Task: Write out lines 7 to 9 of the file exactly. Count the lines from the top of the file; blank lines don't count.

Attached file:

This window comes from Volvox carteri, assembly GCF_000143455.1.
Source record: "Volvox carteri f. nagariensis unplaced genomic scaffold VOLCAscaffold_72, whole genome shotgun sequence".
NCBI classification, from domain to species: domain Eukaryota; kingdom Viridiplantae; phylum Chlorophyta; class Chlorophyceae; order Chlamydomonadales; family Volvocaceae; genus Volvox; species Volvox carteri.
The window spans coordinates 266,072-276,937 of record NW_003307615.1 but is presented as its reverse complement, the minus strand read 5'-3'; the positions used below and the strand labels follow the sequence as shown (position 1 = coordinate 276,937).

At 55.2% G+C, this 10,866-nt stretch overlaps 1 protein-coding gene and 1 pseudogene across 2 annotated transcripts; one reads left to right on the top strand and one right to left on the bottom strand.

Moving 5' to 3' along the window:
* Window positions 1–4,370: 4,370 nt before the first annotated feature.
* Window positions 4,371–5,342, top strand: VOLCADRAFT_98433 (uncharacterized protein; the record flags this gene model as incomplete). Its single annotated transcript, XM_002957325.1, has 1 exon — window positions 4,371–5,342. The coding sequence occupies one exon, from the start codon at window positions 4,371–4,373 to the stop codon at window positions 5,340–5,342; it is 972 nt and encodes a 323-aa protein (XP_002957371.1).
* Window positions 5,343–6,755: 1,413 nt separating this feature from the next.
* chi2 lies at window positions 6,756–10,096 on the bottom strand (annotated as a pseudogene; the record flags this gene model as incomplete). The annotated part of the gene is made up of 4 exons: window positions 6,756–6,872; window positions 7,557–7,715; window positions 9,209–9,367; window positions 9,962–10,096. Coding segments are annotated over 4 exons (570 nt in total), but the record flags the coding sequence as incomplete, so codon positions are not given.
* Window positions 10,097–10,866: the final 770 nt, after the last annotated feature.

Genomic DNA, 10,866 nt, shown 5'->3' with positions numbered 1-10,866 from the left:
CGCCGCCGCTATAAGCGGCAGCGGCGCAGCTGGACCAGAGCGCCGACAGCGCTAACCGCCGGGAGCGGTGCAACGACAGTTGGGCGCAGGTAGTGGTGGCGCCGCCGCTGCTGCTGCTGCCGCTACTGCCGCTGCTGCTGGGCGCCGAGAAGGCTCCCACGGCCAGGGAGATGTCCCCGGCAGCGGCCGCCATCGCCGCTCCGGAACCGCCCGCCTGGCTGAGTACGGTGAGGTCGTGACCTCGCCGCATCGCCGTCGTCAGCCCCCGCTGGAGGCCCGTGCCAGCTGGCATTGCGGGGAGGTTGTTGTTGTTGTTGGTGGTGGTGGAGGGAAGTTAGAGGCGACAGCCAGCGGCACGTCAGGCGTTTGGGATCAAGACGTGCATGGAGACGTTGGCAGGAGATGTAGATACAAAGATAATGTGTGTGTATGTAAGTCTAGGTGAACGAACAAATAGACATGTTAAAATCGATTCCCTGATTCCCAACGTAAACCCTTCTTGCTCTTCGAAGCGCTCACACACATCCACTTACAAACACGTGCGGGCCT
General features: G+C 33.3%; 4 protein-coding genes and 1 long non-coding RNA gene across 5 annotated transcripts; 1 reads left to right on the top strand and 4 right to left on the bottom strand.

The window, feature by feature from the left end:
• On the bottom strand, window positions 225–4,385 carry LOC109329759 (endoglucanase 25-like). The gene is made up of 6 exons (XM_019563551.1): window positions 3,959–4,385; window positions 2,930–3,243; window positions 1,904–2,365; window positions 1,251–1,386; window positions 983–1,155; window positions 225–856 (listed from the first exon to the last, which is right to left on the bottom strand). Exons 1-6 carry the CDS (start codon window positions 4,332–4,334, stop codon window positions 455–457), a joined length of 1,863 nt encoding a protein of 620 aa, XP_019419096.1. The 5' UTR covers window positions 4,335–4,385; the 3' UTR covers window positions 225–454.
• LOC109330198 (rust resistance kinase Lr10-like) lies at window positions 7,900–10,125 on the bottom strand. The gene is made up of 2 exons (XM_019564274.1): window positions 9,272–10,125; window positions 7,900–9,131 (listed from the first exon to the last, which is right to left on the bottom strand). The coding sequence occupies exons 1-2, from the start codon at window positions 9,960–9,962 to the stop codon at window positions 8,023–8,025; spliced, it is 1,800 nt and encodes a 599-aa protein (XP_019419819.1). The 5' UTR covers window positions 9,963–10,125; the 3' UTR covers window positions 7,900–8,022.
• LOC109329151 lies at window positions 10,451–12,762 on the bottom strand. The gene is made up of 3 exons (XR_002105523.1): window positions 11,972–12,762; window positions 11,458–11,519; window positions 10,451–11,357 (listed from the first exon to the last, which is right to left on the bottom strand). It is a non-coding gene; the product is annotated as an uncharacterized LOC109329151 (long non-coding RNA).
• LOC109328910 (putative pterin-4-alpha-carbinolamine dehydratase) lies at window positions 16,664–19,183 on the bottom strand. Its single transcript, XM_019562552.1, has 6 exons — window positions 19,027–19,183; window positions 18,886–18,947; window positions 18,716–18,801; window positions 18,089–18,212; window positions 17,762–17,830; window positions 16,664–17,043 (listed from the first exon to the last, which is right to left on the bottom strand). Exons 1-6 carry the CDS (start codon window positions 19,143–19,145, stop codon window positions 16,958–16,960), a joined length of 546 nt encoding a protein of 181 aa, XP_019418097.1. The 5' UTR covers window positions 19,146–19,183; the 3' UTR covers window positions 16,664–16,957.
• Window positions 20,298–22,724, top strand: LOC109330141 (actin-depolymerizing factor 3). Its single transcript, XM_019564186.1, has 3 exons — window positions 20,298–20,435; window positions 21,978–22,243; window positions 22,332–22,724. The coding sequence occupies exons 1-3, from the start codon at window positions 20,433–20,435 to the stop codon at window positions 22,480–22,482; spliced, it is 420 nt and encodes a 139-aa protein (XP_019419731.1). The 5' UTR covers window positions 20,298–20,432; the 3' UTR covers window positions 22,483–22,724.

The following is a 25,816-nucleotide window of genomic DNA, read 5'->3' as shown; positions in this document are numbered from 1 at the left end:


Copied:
* Window positions 1–4,370: 4,370 nt before the first annotated feature.
* Window positions 4,371–5,342, top strand: VOLCADRAFT_98433 (uncharacterized protein; the record flags this gene model as incomplete). Its single annotated transcript, XM_002957325.1, has 1 exon — window positions 4,371–5,342. The coding sequence occupies one exon, from the start codon at window positions 4,371–4,373 to the stop codon at window positions 5,340–5,342; it is 972 nt and encodes a 323-aa protein (XP_002957371.1).
* Window positions 5,343–6,755: 1,413 nt separating this feature from the next.